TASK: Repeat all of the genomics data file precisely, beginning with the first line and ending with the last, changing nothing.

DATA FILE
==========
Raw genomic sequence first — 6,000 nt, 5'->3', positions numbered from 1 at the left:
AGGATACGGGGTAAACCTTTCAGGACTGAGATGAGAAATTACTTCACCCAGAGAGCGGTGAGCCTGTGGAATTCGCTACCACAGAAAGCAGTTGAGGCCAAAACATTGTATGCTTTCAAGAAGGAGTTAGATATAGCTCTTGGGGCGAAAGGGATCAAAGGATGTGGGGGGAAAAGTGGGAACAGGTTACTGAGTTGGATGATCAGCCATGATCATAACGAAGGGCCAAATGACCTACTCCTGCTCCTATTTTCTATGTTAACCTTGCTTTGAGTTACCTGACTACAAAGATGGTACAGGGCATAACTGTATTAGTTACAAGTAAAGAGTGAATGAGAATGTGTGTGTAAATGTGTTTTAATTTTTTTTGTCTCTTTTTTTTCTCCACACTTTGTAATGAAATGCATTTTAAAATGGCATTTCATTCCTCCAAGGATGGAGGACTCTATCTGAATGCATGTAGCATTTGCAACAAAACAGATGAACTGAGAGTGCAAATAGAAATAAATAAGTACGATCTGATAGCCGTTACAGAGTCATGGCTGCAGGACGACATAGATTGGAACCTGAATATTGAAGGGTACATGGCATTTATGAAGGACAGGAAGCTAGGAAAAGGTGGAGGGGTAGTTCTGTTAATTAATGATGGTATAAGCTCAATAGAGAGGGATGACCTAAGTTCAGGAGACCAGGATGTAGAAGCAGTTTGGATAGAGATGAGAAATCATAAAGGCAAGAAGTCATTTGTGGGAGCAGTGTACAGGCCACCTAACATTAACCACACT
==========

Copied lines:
Raw genomic sequence first — 6,000 nt, 5'->3', positions numbered from 1 at the left:
AGGATACGGGGTAAACCTTTCAGGACTGAGATGAGAAATTACTTCACCCAGAGAGCGGTGAGCCTGTGGAATTCGCTACCACAGAAAGCAGTTGAGGCCAAAACATTGTATGCTTTCAAGAAGGAGTTAGATATAGCTCTTGGGGCGAAAGGGATCAAAGGATGTGGGGGGAAAAGTGGGAACAGGTTACTGAGTTGGATGATCAGCCATGATCATAACGAAGGGCCAAATGACCTACTCCTGCTCCTATTTTCTATGTTAACCTTGCTTTGAGTTACCTGACTACAAAGATGGTACAGGGCATAACTGTATTAGTTACAAGTAAAGAGTGAATGAGAATGTGTGTGTAAATGTGTTTTAATTTTTTTTGTCTCTTTTTTTTCTCCACACTTTGTAATGAAATGCATTTTAAAATGGCATTTCATTCCTCCAAGGATGGAGGACTCTATCTGAATGCATGTAGCATTTGCAACAAAACAGATGAACTGAGAGTGCAAATAGAAATAAATAAGTACGATCTGATAGCCGTTACAGAGTCATGGCTGCAGGACGACATAGATTGGAACCTGAATATTGAAGGGTACATGGCATTTATGAAGGACAGGAAGCTAGGAAAAGGTGGAGGGGTAGTTCTGTTAATTAATGATGGTATAAGCTCAATAGAGAGGGATGACCTAAGTTCAGGAGACCAGGATGTAGAAGCAGTTTGGATAGAGATGAGAAATCATAAAGGCAAGAAGTCATTTGTGGGAGCAGTGTACAGGCCACCTAACATTAACCACACT